- Clinton's support for the so-called "public option" comes as Democrats finalize their party's platform in Orlando
- Clinton has supported the public option for decades
In a statement released as Democrats gather in Orlando, Florida, to finalize their party's platform, Clinton backed the so-called "public option" for states, which would expand health insurance coverage beyond the current provisions in Obamacare.
Clinton has supported the public option for decades. But she ran in the Democratic primary as a candidate who wanted to expand Obamacare and used Sanders' support for a public option against him, saying it would be too costly and run into interference from Republican governors.
"We have more work to do to finish our long fight to provide universal, quality, affordable health care to everyone in America," Clinton said in a statement released by her campaign. "Already, the Affordable Care Act has expanded coverage to 20 million Americans. As president, I will make sure Republicans never succeed in their attempts to strip away their care and that the remaining uninsured should be able to get the affordable coverage they need to stay healthy."
Clinton also called for allowing people 55 years and older to be able to enroll in Medicare. Currently, the typical age for enrollment is 65. She pledged to expand funding by $40 billion for primary care services at federally qualified health care centers.
Her campaign estimates that her plan would provide care for 25 million people in the U.S.
Sanders quickly praised Clinton's announcement, tweeting, "Today's proposal by @HillaryClinton is an important step toward expanding health insurance and health care access to millions of Americans."
Clinton's announcement on Saturday is the second adjustment she's made in her platform this week as part of her overture to Sanders' supporters. On Wednesday, she unveiled a new college affordability plan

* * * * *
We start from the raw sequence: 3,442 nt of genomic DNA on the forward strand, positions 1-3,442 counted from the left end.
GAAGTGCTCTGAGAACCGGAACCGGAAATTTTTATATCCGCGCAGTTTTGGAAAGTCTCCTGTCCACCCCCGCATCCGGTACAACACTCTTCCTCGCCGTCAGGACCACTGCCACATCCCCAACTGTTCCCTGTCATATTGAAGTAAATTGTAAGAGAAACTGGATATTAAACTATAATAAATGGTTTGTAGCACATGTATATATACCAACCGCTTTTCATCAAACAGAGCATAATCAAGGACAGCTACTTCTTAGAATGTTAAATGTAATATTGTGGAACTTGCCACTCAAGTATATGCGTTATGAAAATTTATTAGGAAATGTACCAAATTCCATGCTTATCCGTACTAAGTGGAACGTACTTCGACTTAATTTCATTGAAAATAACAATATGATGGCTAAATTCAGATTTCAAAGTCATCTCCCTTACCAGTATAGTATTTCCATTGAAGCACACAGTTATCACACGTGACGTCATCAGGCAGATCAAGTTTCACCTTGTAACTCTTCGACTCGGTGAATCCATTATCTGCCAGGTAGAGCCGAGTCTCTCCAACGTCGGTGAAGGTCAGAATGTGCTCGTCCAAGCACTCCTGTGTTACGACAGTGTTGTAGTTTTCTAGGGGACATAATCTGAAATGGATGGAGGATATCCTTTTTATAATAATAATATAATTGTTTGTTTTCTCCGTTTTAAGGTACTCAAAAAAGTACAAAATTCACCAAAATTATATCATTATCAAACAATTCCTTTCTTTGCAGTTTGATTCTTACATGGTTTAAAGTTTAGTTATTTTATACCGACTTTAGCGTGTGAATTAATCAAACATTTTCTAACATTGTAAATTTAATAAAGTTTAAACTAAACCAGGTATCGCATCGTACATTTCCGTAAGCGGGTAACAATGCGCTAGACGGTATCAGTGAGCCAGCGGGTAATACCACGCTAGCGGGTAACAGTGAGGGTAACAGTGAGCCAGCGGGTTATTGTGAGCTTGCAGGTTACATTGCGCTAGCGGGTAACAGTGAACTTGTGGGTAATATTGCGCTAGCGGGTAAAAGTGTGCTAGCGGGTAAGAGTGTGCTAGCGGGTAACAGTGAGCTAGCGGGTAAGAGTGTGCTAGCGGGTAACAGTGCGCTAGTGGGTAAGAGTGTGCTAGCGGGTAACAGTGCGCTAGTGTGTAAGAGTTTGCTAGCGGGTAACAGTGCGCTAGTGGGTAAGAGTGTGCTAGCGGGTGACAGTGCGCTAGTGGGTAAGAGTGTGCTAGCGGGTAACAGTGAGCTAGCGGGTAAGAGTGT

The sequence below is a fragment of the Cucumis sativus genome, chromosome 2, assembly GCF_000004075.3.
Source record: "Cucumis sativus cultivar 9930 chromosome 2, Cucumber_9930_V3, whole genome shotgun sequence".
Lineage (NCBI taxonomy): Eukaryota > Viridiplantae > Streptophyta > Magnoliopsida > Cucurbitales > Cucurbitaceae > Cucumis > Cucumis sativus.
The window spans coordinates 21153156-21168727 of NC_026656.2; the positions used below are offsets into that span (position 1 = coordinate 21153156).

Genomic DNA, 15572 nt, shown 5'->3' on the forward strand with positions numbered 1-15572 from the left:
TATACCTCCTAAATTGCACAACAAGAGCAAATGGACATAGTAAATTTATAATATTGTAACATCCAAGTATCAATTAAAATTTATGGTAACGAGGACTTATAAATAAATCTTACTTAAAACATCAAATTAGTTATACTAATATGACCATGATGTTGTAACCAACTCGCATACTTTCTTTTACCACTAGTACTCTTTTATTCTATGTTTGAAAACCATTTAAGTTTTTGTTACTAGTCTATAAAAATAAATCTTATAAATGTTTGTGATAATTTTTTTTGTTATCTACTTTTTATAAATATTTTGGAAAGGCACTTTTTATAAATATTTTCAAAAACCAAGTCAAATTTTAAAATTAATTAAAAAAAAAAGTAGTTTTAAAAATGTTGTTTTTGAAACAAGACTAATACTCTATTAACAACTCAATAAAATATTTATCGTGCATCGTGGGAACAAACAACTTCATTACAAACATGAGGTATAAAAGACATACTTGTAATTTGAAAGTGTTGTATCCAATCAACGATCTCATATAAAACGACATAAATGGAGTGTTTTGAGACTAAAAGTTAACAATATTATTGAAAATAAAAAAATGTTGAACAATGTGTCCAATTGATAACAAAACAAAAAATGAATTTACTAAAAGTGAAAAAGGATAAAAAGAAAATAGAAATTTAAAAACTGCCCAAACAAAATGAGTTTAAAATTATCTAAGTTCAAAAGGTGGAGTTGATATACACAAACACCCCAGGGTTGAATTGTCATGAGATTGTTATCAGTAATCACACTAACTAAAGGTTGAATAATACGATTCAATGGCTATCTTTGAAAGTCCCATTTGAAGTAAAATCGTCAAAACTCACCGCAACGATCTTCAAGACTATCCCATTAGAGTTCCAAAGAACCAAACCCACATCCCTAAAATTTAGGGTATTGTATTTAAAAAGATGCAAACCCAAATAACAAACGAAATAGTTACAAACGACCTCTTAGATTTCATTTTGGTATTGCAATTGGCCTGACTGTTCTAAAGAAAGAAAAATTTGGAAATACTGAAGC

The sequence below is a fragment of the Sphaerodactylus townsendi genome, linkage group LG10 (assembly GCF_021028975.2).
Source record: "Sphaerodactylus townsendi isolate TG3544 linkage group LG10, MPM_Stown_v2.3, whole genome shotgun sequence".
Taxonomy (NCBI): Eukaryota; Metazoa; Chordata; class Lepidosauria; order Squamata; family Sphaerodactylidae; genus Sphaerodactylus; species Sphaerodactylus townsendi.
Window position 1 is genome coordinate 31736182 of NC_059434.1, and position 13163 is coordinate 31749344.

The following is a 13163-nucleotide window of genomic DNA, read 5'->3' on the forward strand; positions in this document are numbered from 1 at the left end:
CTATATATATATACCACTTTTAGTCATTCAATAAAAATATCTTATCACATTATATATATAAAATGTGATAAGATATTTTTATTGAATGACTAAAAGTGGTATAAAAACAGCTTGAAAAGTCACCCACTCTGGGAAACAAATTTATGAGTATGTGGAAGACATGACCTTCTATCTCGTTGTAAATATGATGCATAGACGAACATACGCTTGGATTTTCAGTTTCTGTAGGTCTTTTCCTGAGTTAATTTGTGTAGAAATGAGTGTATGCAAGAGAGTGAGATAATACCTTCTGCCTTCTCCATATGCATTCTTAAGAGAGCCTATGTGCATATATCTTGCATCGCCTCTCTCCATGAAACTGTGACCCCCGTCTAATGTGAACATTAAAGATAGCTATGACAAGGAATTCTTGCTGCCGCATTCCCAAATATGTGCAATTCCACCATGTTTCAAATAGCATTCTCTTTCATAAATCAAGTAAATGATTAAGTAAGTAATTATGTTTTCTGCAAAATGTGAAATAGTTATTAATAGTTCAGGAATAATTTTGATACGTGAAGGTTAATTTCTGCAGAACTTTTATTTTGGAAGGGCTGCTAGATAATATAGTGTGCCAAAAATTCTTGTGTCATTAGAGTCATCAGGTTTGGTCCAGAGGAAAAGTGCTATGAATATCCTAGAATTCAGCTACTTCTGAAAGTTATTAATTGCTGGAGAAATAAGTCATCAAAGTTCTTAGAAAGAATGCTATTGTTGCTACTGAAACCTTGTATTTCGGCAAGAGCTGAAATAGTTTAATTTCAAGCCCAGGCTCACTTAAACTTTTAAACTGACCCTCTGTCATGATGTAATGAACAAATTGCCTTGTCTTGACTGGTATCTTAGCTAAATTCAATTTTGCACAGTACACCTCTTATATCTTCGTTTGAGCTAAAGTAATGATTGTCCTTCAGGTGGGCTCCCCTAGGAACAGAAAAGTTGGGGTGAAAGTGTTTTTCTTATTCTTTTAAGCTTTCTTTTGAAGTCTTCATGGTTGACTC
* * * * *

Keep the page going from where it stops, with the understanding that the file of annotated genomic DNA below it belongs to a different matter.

based on conversations with Sanders that includes tuition-free enrollment in public, in-state colleges and universities for families of four making up to $85,000. The income benchmark would increase over four years to $125,000 -- covering about 80% of U.S. families.
The health care plan also comes as people familiar with talks between the two campaigns have said Sanders is poised to endorse Clinton at a campaign event
Tuesday in New Hampshire, provided that final disagreements in the Democratic platform can be resolved during this weekend's party meeting in Orlando.
Friday night, the party agreed to support a federal $15-an-hour minimum wage
, a key issue for Sanders and his progressive supporters.
Clinton's support for the public option dates back to at least 1993
, when she and her husband, then-President Bill Clinton, advocated for it during their unsuccessful effort to expand access to health insurance. Hillary Clinton, who headed the administration's task force on reforming the system, delivered a 1,000-page plan that was dubbed "Hillary Care," which required Americans and permanent resident aliens to enroll in a health plan. Other provisions included Americans below a certain income level paying nothing for care.
As a presidential candidate in 2008, Hillary Clinton again pushed for universal coverage.
But in running against Sanders, she argued that his plan to expand Medicare to cover all citizens -- widely estimated to cost $15 trillion
-- would be too costly and that Republican governors have blocked Obamacare's efforts to expand Medicaid.